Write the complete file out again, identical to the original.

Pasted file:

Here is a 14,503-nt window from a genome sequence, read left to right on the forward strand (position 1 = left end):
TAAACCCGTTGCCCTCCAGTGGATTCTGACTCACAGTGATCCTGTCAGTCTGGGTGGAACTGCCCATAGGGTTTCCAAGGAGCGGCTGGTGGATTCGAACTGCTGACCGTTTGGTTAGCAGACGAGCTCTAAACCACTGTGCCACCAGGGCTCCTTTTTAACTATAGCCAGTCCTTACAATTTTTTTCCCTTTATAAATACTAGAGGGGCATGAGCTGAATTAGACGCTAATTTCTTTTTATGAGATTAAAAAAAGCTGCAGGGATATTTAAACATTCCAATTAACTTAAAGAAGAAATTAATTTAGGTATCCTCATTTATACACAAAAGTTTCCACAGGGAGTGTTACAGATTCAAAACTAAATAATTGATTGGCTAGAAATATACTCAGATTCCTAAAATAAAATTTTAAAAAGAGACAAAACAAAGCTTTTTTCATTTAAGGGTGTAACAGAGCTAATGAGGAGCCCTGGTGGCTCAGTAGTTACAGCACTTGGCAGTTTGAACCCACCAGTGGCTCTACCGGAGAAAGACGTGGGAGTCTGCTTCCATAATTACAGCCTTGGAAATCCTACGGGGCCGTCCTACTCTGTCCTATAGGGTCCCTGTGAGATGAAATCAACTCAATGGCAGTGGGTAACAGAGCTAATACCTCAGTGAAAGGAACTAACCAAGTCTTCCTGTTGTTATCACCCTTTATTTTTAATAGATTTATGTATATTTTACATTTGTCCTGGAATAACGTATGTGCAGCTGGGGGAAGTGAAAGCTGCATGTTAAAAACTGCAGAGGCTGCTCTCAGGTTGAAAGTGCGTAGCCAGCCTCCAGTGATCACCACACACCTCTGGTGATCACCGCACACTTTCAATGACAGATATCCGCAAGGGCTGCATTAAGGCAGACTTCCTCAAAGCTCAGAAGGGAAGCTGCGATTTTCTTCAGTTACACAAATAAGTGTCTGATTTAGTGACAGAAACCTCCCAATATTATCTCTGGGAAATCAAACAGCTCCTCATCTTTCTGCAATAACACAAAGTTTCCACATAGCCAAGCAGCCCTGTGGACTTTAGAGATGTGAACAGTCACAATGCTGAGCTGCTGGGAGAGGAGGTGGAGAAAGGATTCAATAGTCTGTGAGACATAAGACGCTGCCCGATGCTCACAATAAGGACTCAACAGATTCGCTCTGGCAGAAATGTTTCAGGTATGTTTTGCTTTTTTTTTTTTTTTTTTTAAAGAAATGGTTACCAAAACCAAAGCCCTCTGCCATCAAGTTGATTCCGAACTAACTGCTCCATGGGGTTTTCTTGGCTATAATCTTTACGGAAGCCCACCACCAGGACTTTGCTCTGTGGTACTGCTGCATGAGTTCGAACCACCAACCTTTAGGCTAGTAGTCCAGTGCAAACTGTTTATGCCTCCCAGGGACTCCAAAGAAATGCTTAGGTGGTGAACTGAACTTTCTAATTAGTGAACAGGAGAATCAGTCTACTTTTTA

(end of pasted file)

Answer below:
Here is a 14,503-nt window from a genome sequence, read left to right on the forward strand (position 1 = left end):
TAAACCCGTTGCCCTCCAGTGGATTCTGACTCACAGTGATCCTGTCAGTCTGGGTGGAACTGCCCATAGGGTTTCCAAGGAGCGGCTGGTGGATTCGAACTGCTGACCGTTTGGTTAGCAGACGAGCTCTAAACCACTGTGCCACCAGGGCTCCTTTTTAACTATAGCCAGTCCTTACAATTTTTTTCCCTTTATAAATACTAGAGGGGCATGAGCTGAATTAGACGCTAATTTCTTTTTATGAGATTAAAAAAAGCTGCAGGGATATTTAAACATTCCAATTAACTTAAAGAAGAAATTAATTTAGGTATCCTCATTTATACACAAAAGTTTCCACAGGGAGTGTTACAGATTCAAAACTAAATAATTGATTGGCTAGAAATATACTCAGATTCCTAAAATAAAATTTTAAAAAGAGACAAAACAAAGCTTTTTTCATTTAAGGGTGTAACAGAGCTAATGAGGAGCCCTGGTGGCTCAGTAGTTACAGCACTTGGCAGTTTGAACCCACCAGTGGCTCTACCGGAGAAAGACGTGGGAGTCTGCTTCCATAATTACAGCCTTGGAAATCCTACGGGGCCGTCCTACTCTGTCCTATAGGGTCCCTGTGAGATGAAATCAACTCAATGGCAGTGGGTAACAGAGCTAATACCTCAGTGAAAGGAACTAACCAAGTCTTCCTGTTGTTATCACCCTTTATTTTTAATAGATTTATGTATATTTTACATTTGTCCTGGAATAACGTATGTGCAGCTGGGGGAAGTGAAAGCTGCATGTTAAAAACTGCAGAGGCTGCTCTCAGGTTGAAAGTGCGTAGCCAGCCTCCAGTGATCACCACACACCTCTGGTGATCACCGCACACTTTCAATGACAGATATCCGCAAGGGCTGCATTAAGGCAGACTTCCTCAAAGCTCAGAAGGGAAGCTGCGATTTTCTTCAGTTACACAAATAAGTGTCTGATTTAGTGACAGAAACCTCCCAATATTATCTCTGGGAAATCAAACAGCTCCTCATCTTTCTGCAATAACACAAAGTTTCCACATAGCCAAGCAGCCCTGTGGACTTTAGAGATGTGAACAGTCACAATGCTGAGCTGCTGGGAGAGGAGGTGGAGAAAGGATTCAATAGTCTGTGAGACATAAGACGCTGCCCGATGCTCACAATAAGGACTCAACAGATTCGCTCTGGCAGAAATGTTTCAGGTATGTTTTGCTTTTTTTTTTTTTTTTTTTAAAGAAATGGTTACCAAAACCAAAGCCCTCTGCCATCAAGTTGATTCCGAACTAACTGCTCCATGGGGTTTTCTTGGCTATAATCTTTACGGAAGCCCACCACCAGGACTTTGCTCTGTGGTACTGCTGCATGAGTTCGAACCACCAACCTTTAGGCTAGTAGTCCAGTGCAAACTGTTTATGCCTCCCAGGGACTCCAAAGAAATGCTTAGGTGGTGAACTGAACTTTCTAATTAGTGAACAGGAGAATCAGTCTACTTTTTA